It's Not Just a Book: Marilyn Brass

It's Not Just a BookBooks are a chance to gather with friends, a refuge from the world, an answer to a problem that felt impossible, a connection to distant people, a lifetime of inspiration. They get to you after hundreds, even thousands of hours, of work by authors, editors, copy editors, and booksellers and they stay with you, in one form or another, for your whole life. We asked local authors, booksellers, and other book industry people to reflect on their experiences writing and publishing books, the importance of books in their lives, the role of independent bookstores in our society, and why books are so much more than just words on paper.

Below is the first installment of our It’s Not Just a Book blog series, written by Marilyn Brass.

I’M A WRITER!: Why I Love Books

I was the fat kid with glasses whose knee socks were always falling down, and I was born into a family of story tellers. Every one of my relatives had a story, and told it over and over again.  There were embellishments and additions and subtractions as they edited their lives and the lives of everyone who came before them. No one was exempt from discussion. We were talkers, thinkers, doers, and, most importantly, we were readers. That was my inheritance.

When I was seven, I showed my aunt Sadie, who had been a concert violinist as a child and was a lawyer who graduated with a 97+ average from Portia Law School, a notebook with lined pages – blank pages. I asked her what to do with the notebook, and she wrote 12 different words on 12 of those pages. She suggested that I write 12 sentences for each of those words. What a challenge. I did it, and I loved doing it. I had discovered what it was like to write. I could be as creative as I wanted to be with those 12 words.

We were a family that had books, newspapers, and magazines all over our house. We had bookcases filled with my father’s pharmacy journals, an atlas which became so woefully out-of-date that it could be considered collectible. There were books given as gifts, books loaned, a set of Nancy Drew, and an encyclopedia that went from N to Z. As soon as I could read the funnies in the Boston Herald Traveler by myself, I graduated to a paperback I’d found of A Tree Grows in Brooklyn. I was seven, and the book was rather gritty, and so I just skipped over the parts I didn’t understand, but I knew that the author was painting a picture with words.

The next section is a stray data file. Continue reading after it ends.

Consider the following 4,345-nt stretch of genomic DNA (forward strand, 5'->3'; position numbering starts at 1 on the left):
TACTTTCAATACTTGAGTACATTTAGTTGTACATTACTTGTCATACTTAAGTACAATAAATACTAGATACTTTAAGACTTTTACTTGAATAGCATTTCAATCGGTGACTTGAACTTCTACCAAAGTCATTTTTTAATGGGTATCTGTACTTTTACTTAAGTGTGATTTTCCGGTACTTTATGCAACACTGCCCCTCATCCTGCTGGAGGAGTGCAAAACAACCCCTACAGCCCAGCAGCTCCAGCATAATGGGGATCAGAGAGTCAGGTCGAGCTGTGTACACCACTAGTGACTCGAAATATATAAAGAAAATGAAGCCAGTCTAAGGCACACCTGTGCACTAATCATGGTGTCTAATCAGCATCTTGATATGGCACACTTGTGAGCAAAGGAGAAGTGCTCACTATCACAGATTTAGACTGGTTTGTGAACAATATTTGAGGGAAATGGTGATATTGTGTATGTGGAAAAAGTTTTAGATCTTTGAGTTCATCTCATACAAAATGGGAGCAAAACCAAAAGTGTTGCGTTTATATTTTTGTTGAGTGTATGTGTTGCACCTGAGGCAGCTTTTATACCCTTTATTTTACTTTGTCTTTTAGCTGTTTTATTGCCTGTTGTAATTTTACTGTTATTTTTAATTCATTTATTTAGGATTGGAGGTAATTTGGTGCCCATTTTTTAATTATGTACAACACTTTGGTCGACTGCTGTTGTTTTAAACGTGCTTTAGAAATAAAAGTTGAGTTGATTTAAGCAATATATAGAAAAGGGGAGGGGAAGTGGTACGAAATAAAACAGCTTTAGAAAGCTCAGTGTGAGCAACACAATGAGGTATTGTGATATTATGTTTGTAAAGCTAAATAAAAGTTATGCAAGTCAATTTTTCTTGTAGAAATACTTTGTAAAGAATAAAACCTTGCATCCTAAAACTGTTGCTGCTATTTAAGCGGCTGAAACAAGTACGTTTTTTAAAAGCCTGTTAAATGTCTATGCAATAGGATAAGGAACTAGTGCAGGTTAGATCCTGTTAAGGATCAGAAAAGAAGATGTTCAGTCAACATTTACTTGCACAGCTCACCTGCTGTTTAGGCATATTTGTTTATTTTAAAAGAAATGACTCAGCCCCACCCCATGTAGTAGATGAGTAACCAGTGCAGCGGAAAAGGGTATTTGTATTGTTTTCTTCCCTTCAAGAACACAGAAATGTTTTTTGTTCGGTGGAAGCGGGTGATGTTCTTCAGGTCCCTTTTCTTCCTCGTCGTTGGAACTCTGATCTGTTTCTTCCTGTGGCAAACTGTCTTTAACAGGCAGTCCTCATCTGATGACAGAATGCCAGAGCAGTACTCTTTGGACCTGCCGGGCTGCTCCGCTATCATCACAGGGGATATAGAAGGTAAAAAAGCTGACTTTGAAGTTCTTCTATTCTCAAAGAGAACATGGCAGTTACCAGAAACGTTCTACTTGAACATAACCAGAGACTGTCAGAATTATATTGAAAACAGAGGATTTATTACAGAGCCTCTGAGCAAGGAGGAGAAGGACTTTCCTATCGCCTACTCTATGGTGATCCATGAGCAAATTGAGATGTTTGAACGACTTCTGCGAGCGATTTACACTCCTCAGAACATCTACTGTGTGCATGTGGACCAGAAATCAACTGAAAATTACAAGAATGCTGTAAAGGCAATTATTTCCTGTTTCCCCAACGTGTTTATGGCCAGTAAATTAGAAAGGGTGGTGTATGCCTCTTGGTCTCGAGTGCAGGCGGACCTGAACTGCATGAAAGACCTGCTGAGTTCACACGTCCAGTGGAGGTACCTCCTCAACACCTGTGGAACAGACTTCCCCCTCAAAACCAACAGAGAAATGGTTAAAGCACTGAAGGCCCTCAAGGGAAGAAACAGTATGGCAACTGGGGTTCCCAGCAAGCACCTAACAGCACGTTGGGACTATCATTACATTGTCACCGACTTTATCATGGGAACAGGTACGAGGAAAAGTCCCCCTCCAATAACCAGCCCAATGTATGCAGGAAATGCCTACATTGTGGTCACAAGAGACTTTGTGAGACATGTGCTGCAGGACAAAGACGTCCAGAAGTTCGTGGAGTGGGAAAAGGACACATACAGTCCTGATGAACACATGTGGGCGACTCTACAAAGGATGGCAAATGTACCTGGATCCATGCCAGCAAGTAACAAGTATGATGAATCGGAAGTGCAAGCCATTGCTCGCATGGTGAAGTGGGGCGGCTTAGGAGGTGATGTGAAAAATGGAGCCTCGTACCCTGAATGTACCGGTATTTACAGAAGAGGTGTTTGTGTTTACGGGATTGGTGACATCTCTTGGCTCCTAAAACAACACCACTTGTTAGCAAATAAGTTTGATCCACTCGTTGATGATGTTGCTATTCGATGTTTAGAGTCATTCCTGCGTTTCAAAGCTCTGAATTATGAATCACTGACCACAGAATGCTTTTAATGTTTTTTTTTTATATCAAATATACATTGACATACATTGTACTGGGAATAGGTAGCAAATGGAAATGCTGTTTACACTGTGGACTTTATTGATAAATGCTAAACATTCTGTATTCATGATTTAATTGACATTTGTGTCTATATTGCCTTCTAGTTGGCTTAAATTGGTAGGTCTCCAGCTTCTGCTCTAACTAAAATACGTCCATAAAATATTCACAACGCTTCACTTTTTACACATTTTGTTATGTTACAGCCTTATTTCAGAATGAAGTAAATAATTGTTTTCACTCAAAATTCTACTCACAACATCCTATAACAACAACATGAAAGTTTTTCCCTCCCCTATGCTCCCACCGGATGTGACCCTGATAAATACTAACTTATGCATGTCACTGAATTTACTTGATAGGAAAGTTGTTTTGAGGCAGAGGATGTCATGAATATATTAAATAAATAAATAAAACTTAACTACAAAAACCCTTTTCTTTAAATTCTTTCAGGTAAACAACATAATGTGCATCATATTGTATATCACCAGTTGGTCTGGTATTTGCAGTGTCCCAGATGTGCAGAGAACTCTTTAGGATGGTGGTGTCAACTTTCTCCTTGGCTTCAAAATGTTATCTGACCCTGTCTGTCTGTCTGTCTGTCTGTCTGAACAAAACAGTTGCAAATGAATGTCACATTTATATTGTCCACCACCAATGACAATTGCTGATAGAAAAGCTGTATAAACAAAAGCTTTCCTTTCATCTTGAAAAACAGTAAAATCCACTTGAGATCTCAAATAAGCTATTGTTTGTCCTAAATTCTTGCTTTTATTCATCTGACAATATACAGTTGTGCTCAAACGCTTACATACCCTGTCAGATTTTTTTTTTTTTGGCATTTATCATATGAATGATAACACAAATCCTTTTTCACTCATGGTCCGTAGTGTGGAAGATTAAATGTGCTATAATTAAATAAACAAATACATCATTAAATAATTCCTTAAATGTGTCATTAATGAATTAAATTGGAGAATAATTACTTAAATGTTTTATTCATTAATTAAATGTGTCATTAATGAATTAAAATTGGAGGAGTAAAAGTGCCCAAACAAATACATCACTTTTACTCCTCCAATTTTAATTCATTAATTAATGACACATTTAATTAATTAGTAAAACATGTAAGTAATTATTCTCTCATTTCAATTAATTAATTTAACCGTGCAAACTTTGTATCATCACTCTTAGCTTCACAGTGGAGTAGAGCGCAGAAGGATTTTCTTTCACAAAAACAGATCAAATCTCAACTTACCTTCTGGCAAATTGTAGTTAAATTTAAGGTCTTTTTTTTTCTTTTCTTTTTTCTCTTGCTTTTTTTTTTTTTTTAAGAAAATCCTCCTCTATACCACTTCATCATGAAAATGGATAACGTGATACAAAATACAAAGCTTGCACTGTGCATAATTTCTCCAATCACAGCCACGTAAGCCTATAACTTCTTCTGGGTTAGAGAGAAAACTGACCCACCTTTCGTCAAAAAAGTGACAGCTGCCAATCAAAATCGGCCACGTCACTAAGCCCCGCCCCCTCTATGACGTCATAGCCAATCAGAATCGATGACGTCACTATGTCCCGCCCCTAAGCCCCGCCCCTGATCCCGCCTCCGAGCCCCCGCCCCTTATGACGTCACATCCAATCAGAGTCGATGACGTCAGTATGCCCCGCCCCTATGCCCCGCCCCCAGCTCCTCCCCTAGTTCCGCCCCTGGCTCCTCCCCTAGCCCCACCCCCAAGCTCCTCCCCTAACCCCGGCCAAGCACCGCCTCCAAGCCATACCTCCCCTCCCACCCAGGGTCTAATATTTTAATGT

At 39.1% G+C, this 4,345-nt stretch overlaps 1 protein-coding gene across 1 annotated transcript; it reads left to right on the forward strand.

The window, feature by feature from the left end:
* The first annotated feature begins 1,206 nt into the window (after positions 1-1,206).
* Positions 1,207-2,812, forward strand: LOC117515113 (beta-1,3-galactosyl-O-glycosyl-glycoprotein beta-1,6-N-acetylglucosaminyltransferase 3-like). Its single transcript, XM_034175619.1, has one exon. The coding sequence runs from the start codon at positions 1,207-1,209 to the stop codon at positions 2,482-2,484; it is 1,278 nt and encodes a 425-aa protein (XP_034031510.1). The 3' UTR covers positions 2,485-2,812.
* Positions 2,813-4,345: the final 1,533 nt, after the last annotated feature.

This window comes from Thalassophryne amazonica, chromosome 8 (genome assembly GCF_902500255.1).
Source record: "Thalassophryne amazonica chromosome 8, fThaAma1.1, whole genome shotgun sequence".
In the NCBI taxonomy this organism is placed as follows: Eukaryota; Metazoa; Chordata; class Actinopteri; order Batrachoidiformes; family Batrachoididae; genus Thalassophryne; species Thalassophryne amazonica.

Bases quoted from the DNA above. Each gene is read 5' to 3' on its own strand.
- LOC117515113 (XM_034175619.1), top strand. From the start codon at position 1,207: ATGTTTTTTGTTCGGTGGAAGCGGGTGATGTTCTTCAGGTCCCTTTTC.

As soon as I discovered the branch of the Winthrop Public Library located in the basement of the Shirley Street Grammar School, I knew that libraries were temples of learning, and that Librarians (spelled with a capital L) were like goddesses dispensing ambrosia and nectar disguised as books. I came to love books. I loved the feel and smell of them. Sometimes the pages were a bit rough to the hand, often repaired with that translucent tape that Librarians always used.

Sometimes, the books were a bit stained and musty-smelling. I valued those stains because I knew that someone besides myself had discovered the treasures that lay within. I felt a kinship with those who had read those books before I did. I wasn’t lonely when I touched a book that someone else had touched.

I found excitement in books. I felt like an explorer every time I picked out a book, never knowing what I would learn from its pages and illustrations. Handling and reading books cancelled out that moment when a girl held a mirror up to my face on the school bus and said, “See how ugly you are?”

I found that I was an observer. I loved listening to people talk and noticed what they wore and the perfume they used. I loved hearing people describe what they ate and how it tasted and looked. I loved the sight and feel of a beautiful porcelain dish, or the texture of a linen napkin, and I remembered what I heard and saw and felt.

In 1955, when I was 14, I entered an essay contest sponsored by the Winthrop Brotherhood Council to write about a good neighbor. I came home from school to find out that the two essays that I had submitted were both chosen for awards, but I could receive only one -- first prize.

Then my mother sent me to the local bakery to pick up half a loaf of rye bread. I stopped at the grocery store for a bottle of milk, and as I walked down the street towards home, I felt myself straightening up, walking tall.  “I’m a writer!” I thought, “I’m a writer, and people know it!

Marilynn Brass is a Journalist, Cookbook Author, and the Co-Executive Producer of the PBS Series, THE FOOD FLIRTS. Her most recent cookbook, written with her sister Sheila, is Baking with the Brass Sisters. She lives in Cambridge, Massachusetts.